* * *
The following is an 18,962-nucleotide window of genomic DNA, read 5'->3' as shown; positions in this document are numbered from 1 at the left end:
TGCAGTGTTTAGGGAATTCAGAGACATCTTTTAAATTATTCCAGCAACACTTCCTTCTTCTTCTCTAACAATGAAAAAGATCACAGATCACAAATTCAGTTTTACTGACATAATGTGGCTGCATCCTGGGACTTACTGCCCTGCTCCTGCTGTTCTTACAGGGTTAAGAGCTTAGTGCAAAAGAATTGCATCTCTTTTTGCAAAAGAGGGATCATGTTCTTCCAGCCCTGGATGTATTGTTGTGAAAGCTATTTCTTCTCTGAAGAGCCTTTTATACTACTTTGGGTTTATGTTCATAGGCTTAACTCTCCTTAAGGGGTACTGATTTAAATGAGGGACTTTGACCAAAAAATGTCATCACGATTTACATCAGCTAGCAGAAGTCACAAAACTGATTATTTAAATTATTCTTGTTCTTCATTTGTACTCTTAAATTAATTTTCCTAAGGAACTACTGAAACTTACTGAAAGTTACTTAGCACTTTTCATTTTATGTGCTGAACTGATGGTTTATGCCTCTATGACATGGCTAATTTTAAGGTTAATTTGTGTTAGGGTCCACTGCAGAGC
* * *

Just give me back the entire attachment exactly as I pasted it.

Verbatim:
The following is an 18,962-nucleotide window of genomic DNA, read 5'->3' as shown; positions in this document are numbered from 1 at the left end:
TGCAGTGTTTAGGGAATTCAGAGACATCTTTTAAATTATTCCAGCAACACTTCCTTCTTCTTCTCTAACAATGAAAAAGATCACAGATCACAAATTCAGTTTTACTGACATAATGTGGCTGCATCCTGGGACTTACTGCCCTGCTCCTGCTGTTCTTACAGGGTTAAGAGCTTAGTGCAAAAGAATTGCATCTCTTTTTGCAAAAGAGGGATCATGTTCTTCCAGCCCTGGATGTATTGTTGTGAAAGCTATTTCTTCTCTGAAGAGCCTTTTATACTACTTTGGGTTTATGTTCATAGGCTTAACTCTCCTTAAGGGGTACTGATTTAAATGAGGGACTTTGACCAAAAAATGTCATCACGATTTACATCAGCTAGCAGAAGTCACAAAACTGATTATTTAAATTATTCTTGTTCTTCATTTGTACTCTTAAATTAATTTTCCTAAGGAACTACTGAAACTTACTGAAAGTTACTTAGCACTTTTCATTTTATGTGCTGAACTGATGGTTTATGCCTCTATGACATGGCTAATTTTAAGGTTAATTTGTGTTAGGGTCCACTGCAGAGC